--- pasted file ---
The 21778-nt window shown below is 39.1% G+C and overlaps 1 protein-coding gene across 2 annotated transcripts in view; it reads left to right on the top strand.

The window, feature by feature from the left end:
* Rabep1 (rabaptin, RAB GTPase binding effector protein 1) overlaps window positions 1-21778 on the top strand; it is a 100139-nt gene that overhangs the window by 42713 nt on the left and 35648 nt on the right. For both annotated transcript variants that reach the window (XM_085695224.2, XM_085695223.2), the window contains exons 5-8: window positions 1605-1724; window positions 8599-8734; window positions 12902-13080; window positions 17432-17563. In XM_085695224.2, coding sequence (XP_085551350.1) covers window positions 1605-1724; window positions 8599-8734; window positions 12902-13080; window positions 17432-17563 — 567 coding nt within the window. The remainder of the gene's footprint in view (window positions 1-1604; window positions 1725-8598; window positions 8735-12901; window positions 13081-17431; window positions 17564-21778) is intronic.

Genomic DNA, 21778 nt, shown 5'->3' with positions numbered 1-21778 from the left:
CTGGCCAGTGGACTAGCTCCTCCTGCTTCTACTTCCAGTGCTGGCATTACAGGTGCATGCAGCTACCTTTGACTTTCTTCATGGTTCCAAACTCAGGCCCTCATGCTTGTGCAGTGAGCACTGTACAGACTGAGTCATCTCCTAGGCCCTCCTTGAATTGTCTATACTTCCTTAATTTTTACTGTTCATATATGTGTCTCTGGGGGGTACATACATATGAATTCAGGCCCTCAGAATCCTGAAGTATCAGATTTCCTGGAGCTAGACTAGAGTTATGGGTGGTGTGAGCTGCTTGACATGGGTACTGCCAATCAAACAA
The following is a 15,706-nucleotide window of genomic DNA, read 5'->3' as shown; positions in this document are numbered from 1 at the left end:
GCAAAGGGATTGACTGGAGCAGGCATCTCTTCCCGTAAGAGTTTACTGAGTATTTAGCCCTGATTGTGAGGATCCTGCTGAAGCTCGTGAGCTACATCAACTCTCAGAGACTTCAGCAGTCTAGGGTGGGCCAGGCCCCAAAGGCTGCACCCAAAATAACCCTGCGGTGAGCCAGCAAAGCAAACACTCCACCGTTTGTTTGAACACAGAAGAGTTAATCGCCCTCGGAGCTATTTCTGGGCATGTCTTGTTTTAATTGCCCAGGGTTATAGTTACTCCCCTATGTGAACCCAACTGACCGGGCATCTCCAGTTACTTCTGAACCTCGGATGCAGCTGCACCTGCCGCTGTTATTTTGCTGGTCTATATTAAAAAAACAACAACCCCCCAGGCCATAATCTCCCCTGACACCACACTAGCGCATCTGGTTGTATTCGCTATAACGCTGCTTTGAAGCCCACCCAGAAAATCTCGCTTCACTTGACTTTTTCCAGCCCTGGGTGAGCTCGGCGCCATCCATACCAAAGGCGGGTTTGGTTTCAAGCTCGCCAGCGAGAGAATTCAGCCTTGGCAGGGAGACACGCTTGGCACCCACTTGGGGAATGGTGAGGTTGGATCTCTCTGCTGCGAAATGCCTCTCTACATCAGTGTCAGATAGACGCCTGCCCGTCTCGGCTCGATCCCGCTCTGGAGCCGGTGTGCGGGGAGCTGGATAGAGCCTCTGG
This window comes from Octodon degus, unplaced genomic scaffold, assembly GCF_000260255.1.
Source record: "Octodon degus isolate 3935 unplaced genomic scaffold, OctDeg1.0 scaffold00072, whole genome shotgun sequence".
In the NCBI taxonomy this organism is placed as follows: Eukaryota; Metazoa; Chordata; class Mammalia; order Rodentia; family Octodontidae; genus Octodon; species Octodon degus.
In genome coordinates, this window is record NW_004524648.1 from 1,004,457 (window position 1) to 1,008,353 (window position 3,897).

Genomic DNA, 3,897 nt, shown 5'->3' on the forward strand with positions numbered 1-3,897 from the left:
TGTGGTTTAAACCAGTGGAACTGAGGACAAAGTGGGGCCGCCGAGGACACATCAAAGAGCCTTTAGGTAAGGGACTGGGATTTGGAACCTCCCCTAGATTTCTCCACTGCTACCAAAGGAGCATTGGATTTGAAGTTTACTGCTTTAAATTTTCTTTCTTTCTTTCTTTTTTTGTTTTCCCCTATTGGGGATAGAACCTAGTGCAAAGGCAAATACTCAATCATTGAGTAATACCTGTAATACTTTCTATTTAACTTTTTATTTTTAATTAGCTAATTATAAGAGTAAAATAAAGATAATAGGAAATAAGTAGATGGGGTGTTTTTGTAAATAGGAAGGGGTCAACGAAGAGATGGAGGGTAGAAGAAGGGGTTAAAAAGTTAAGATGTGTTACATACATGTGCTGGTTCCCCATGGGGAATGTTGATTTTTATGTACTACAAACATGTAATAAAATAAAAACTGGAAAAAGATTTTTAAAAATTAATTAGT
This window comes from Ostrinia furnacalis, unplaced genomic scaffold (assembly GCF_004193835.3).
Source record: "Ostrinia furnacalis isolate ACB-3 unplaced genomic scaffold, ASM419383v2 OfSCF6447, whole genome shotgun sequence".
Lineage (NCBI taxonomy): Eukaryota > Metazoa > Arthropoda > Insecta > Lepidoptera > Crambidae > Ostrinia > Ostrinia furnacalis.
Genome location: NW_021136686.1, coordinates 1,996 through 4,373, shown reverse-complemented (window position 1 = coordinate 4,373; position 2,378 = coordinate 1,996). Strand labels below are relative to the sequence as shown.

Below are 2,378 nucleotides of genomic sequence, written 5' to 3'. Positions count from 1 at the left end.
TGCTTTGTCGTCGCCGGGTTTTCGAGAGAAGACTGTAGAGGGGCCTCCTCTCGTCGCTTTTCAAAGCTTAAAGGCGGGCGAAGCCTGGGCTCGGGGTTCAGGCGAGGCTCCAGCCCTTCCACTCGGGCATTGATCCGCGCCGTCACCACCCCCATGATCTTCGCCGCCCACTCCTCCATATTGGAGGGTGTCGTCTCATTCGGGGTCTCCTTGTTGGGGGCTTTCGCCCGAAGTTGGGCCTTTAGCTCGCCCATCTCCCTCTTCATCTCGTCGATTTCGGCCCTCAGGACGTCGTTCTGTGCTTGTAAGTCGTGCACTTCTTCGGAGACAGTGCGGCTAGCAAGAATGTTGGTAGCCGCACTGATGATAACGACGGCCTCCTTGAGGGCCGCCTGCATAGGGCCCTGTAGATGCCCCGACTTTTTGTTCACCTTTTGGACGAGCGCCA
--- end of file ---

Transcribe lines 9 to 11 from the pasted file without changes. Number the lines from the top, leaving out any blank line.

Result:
Source record: "Octodon degus isolate 3935 unplaced genomic scaffold, OctDeg1.0 scaffold00072, whole genome shotgun sequence".
In the NCBI taxonomy this organism is placed as follows: Eukaryota; Metazoa; Chordata; class Mammalia; order Rodentia; family Octodontidae; genus Octodon; species Octodon degus.
In genome coordinates, this window is record NW_004524648.1 from 1,004,457 (window position 1) to 1,008,353 (window position 3,897).